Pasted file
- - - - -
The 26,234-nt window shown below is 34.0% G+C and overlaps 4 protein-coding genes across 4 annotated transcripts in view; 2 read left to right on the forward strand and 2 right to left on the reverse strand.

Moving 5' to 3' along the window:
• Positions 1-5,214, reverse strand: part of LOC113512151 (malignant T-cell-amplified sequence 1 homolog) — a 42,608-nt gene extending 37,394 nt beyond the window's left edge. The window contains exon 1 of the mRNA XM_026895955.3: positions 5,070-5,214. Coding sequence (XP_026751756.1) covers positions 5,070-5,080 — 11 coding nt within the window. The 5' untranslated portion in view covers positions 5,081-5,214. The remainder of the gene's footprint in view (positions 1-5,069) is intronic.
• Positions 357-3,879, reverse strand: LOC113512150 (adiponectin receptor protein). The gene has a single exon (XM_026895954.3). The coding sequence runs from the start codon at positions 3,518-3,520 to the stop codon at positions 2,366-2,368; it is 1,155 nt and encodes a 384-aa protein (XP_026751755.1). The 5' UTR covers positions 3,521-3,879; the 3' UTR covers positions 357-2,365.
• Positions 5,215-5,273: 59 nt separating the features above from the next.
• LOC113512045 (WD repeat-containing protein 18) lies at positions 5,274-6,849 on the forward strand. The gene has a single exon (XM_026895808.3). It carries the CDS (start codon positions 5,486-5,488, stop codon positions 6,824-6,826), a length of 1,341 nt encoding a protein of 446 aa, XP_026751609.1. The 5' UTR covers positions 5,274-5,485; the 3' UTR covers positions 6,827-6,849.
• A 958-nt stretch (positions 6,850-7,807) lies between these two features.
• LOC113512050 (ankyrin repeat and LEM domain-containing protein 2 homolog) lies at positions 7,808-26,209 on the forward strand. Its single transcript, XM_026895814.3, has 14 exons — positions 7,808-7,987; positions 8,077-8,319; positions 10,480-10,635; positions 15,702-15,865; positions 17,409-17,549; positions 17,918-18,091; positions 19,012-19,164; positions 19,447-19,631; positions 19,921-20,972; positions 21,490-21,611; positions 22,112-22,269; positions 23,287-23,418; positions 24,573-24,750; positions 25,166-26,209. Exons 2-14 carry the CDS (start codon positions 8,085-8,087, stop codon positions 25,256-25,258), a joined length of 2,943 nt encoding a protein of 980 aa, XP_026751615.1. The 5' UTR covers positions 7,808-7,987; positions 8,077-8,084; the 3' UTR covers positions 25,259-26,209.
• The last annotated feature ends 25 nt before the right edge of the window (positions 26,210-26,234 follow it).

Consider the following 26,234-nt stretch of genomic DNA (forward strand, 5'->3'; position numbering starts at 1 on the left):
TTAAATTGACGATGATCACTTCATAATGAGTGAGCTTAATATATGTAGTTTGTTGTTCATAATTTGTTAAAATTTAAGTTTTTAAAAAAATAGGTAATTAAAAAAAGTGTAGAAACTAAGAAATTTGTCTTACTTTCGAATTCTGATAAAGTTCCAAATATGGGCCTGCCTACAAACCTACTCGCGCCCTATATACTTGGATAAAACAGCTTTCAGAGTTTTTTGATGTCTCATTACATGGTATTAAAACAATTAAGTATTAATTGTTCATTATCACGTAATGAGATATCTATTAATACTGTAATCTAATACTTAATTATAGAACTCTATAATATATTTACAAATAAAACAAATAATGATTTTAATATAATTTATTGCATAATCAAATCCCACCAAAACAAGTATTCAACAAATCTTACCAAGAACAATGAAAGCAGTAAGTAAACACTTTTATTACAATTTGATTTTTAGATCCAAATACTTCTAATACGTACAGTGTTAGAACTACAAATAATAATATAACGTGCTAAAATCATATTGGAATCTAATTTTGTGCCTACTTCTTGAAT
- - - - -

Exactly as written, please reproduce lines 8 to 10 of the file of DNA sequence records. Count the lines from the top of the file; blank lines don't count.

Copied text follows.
• LOC113512050 (ankyrin repeat and LEM domain-containing protein 2 homolog) lies at positions 7,808-26,209 on the forward strand. Its single transcript, XM_026895814.3, has 14 exons — positions 7,808-7,987; positions 8,077-8,319; positions 10,480-10,635; positions 15,702-15,865; positions 17,409-17,549; positions 17,918-18,091; positions 19,012-19,164; positions 19,447-19,631; positions 19,921-20,972; positions 21,490-21,611; positions 22,112-22,269; positions 23,287-23,418; positions 24,573-24,750; positions 25,166-26,209. Exons 2-14 carry the CDS (start codon positions 8,085-8,087, stop codon positions 25,256-25,258), a joined length of 2,943 nt encoding a protein of 980 aa, XP_026751615.1. The 5' UTR covers positions 7,808-7,987; positions 8,077-8,084; the 3' UTR covers positions 25,259-26,209.
• The last annotated feature ends 25 nt before the right edge of the window (positions 26,210-26,234 follow it).

Consider the following 26,234-nt stretch of genomic DNA (forward strand, 5'->3'; position numbering starts at 1 on the left):